If you’re applying for a job after a lengthy period of employment, chances are your CV will need some significant updating. Using psychological triggers or ‘nudges’ offers an interesting way to approach refreshing your CV…
When you’re applying for a job after a long period working for one employer, your CV is unlikely to have had much attention in the interim. There’ll be lots of missing information – new skills, achievements, employment experience and even contact details may need to be updated. The design and font may look a little tired too. Time, then, for an upgrade.
Where to start? An interesting way to approach the job of refreshing your CV is through the science of ‘nudge theory’. Simply put, nudges are psychological triggers that help you to influence people towards a specific behavior such as buying a holiday or eating more healthily – or taking notice of your CV, in this case – by appealing in various ways to how our brain is wired to respond. One of the pioneers of nudge theory, Richard Thaler, was awarded the 2017 Nobel Prize for Economics.
For example, we have a tendency to respond to evidence of expertise (authority), we like to follow crowds (social proof), and we have a fear of missing out on good stuff (loss aversion). That’s why businesses respectively tell you about the awards they’ve won, put testimonials and case studies on their website, and – as anyone who has booked travel online recently will know – find all sorts of ingenious ways to hint at how quickly their products and services are selling out.
The insights of nudge theory are widely used in social policy, education and marketing. Here are a few ideas on how to apply some well-known nudges to refreshing that essential self-marketing tool – your CV.
We have a natural tendency to defer to people who can demonstrate evidence of leadership and expertise. So mention any awards you’ve won, responsibilities you’ve taken on, areas of expertise you’ve come to own. Engagement stats for any thought leadership content you’ve written, or ROI metrics for any projects you’ve led, will confer authority too.
We’re naturally wired to follow the herd, so if other people rate you, anyone reviewing your CV will need to take notice too.
So consider including quotes from clients or senior managers, to highlight key career successes. If you’re active on social media or a speaker on behalf of your company, cite evidence of the engagement and positive responses you’ve received.
Making your CV look easy to consume is a powerful nudge in itself. A resume that looks like hard work – dense slabs of text, busy graphics, tiny print, spelling errors etc. – will create a poor first impression.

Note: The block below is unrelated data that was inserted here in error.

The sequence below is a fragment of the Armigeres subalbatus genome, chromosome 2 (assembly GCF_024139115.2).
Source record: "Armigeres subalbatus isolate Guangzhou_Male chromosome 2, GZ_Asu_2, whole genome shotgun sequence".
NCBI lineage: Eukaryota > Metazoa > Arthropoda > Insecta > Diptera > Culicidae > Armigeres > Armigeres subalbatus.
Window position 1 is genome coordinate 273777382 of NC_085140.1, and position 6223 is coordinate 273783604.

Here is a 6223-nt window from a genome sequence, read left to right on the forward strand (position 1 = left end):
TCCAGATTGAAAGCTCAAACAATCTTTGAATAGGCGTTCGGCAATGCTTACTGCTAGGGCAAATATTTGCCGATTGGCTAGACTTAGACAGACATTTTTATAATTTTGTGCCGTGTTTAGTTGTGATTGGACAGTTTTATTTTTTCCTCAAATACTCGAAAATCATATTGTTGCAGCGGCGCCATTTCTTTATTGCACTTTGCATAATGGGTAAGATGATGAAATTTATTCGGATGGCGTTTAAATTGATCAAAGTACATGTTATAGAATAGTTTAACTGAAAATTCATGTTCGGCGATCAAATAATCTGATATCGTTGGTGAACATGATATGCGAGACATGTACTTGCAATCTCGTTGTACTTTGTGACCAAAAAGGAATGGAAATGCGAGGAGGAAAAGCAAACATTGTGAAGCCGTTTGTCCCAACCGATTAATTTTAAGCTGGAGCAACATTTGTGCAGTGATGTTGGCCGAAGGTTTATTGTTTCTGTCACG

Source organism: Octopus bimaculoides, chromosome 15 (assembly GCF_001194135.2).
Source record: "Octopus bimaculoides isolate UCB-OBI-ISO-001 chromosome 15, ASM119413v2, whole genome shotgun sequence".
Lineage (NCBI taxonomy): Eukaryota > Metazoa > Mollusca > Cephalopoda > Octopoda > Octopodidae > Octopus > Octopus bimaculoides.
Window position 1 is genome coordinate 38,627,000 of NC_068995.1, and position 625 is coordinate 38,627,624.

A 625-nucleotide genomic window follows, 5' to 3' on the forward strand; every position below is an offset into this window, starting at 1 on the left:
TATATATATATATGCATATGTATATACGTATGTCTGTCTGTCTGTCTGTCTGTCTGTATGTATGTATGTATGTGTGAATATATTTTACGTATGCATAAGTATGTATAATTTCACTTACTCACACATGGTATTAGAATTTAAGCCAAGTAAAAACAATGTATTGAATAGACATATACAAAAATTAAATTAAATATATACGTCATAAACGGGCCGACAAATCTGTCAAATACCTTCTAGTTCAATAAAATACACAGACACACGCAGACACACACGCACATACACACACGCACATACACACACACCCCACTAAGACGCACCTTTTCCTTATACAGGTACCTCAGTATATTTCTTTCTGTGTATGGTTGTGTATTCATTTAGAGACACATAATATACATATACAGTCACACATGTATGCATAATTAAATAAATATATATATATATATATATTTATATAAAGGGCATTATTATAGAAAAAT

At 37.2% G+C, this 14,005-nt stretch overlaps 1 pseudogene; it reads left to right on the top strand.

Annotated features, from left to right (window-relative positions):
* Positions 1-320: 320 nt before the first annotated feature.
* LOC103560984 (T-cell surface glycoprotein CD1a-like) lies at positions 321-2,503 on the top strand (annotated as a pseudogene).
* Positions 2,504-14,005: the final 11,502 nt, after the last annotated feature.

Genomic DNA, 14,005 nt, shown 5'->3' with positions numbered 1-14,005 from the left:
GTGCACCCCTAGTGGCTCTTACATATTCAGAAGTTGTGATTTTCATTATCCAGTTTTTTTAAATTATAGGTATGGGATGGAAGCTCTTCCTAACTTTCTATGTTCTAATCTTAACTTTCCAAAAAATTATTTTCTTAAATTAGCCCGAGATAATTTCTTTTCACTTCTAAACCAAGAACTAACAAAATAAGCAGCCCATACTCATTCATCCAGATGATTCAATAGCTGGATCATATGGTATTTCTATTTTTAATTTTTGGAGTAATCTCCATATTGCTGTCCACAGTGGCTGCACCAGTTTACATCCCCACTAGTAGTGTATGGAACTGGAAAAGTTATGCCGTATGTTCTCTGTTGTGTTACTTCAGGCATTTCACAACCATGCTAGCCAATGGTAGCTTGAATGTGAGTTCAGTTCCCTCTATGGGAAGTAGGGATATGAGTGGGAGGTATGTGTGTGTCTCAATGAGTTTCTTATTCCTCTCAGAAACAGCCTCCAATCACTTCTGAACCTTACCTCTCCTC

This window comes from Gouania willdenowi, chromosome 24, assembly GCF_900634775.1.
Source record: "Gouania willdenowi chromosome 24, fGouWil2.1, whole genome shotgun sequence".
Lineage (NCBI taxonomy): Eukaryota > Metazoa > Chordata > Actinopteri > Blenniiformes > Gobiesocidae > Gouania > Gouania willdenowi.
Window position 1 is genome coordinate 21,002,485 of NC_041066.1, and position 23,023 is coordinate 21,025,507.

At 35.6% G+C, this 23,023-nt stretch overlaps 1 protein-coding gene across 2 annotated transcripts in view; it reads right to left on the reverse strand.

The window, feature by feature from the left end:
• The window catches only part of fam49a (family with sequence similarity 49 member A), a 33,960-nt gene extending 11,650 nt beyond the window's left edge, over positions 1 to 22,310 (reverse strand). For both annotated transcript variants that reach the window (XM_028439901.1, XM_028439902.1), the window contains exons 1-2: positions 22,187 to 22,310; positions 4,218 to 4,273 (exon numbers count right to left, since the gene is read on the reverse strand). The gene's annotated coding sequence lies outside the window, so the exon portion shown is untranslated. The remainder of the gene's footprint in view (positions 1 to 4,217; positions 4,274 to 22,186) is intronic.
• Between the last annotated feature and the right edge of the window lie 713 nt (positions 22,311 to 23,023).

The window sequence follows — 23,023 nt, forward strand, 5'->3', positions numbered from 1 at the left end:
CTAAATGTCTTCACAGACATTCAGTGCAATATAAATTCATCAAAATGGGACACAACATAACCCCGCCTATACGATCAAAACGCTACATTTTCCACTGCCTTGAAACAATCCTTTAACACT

So make sure your CV is presented with a clean, intuitive design that reflects the clear, logical structure of your content. Add in lots of intuitive headings and keep it brief: if need be, cut back on some of your earlier experience so as to focus on your more recent, more senior achievements.
Without the reassurance we get from face-to-face interactions, we are naturally more in need of trust and confidence when dealing with people online. So we’re always checking for signs of people’s credibility. Authority and social proof help here, but another way to generate trust is to anticipate and pre-empt objections.
Look at your CV with the eyes of an imaginary but slightly suspicious interviewer. What questions might they have? Is there a gap between any of your jobs? Did you change jobs in quick succession? Is there evidence of a redundancy you haven’t really mentioned?
Rather than try and brush over these anomalies, try to own them – be transparent and positive about what happened. A redundancy, for example, is rarely about the individual, but looking to cover it up could make people read more into it. Explain briefly about your employer’s difficulties, and highlight what you learned from the experience.
It’s no surprise to learn that people tend to respond more positively to people, brands and organisations that they feel affection for. So how can you make yourself more likeable through your CV?
The tone of your language is key. A light, crisp writing style, devoid of clunky jargon or sterile business-speak, will help you stand apart.
Your covering letter is another place to inject some personality. Try writing a little more as you’d speak, and avoiding excessive formality, whilst always remaining professional. This is also a great place to work in a line summarising what makes you unique – a sparky personal brand statement.
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